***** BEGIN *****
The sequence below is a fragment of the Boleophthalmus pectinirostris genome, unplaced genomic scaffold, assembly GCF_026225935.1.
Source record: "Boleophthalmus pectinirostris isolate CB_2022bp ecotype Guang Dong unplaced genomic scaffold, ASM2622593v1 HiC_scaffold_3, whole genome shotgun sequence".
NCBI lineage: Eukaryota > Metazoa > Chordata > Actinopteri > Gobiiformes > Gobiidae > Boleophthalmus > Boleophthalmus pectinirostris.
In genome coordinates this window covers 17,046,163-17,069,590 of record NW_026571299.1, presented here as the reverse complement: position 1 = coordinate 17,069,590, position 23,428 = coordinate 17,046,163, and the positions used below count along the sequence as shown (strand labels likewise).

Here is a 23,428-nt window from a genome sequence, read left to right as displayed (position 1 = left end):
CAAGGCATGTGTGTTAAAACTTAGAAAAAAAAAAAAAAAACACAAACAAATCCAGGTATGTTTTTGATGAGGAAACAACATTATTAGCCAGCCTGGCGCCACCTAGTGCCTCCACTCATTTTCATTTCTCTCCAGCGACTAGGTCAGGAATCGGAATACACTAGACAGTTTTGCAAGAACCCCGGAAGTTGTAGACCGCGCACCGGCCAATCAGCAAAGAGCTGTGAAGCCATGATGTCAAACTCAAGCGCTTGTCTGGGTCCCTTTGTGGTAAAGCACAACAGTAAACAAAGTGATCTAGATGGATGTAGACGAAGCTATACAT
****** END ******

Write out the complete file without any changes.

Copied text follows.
The sequence below is a fragment of the Boleophthalmus pectinirostris genome, unplaced genomic scaffold, assembly GCF_026225935.1.
Source record: "Boleophthalmus pectinirostris isolate CB_2022bp ecotype Guang Dong unplaced genomic scaffold, ASM2622593v1 HiC_scaffold_3, whole genome shotgun sequence".
NCBI lineage: Eukaryota > Metazoa > Chordata > Actinopteri > Gobiiformes > Gobiidae > Boleophthalmus > Boleophthalmus pectinirostris.
In genome coordinates this window covers 17,046,163-17,069,590 of record NW_026571299.1, presented here as the reverse complement: position 1 = coordinate 17,069,590, position 23,428 = coordinate 17,046,163, and the positions used below count along the sequence as shown (strand labels likewise).

Here is a 23,428-nt window from a genome sequence, read left to right as displayed (position 1 = left end):
CAAGGCATGTGTGTTAAAACTTAGAAAAAAAAAAAAAAAACACAAACAAATCCAGGTATGTTTTTGATGAGGAAACAACATTATTAGCCAGCCTGGCGCCACCTAGTGCCTCCACTCATTTTCATTTCTCTCCAGCGACTAGGTCAGGAATCGGAATACACTAGACAGTTTTGCAAGAACCCCGGAAGTTGTAGACCGCGCACCGGCCAATCAGCAAAGAGCTGTGAAGCCATGATGTCAAACTCAAGCGCTTGTCTGGGTCCCTTTGTGGTAAAGCACAACAGTAAACAAAGTGATCTAGATGGATGTAGACGAAGCTATACAT